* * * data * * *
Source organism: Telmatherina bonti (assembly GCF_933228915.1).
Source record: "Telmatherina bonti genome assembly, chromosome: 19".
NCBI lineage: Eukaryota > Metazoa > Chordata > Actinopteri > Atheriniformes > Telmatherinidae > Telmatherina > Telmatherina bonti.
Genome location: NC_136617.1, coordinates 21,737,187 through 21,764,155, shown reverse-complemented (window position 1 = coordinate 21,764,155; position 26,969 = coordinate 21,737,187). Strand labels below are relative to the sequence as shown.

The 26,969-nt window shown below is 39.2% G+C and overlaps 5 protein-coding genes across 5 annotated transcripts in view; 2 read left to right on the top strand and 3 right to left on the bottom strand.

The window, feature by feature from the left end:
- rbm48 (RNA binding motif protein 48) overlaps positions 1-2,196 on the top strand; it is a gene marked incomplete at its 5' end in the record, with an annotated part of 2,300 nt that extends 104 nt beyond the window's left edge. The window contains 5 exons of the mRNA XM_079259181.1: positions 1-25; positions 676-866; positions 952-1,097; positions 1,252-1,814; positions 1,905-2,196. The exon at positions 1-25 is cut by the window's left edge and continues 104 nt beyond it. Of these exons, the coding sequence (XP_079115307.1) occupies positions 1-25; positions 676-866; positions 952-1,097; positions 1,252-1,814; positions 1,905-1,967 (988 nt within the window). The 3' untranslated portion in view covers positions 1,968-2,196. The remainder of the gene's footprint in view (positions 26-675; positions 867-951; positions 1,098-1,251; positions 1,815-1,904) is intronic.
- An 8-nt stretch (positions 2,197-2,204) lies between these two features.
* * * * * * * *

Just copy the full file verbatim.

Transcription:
Source organism: Telmatherina bonti (assembly GCF_933228915.1).
Source record: "Telmatherina bonti genome assembly, chromosome: 19".
NCBI lineage: Eukaryota > Metazoa > Chordata > Actinopteri > Atheriniformes > Telmatherinidae > Telmatherina > Telmatherina bonti.
Genome location: NC_136617.1, coordinates 21,737,187 through 21,764,155, shown reverse-complemented (window position 1 = coordinate 21,764,155; position 26,969 = coordinate 21,737,187). Strand labels below are relative to the sequence as shown.

The 26,969-nt window shown below is 39.2% G+C and overlaps 5 protein-coding genes across 5 annotated transcripts in view; 2 read left to right on the top strand and 3 right to left on the bottom strand.

The window, feature by feature from the left end:
- rbm48 (RNA binding motif protein 48) overlaps positions 1-2,196 on the top strand; it is a gene marked incomplete at its 5' end in the record, with an annotated part of 2,300 nt that extends 104 nt beyond the window's left edge. The window contains 5 exons of the mRNA XM_079259181.1: positions 1-25; positions 676-866; positions 952-1,097; positions 1,252-1,814; positions 1,905-2,196. The exon at positions 1-25 is cut by the window's left edge and continues 104 nt beyond it. Of these exons, the coding sequence (XP_079115307.1) occupies positions 1-25; positions 676-866; positions 952-1,097; positions 1,252-1,814; positions 1,905-1,967 (988 nt within the window). The 3' untranslated portion in view covers positions 1,968-2,196. The remainder of the gene's footprint in view (positions 26-675; positions 867-951; positions 1,098-1,251; positions 1,815-1,904) is intronic.
- An 8-nt stretch (positions 2,197-2,204) lies between these two features.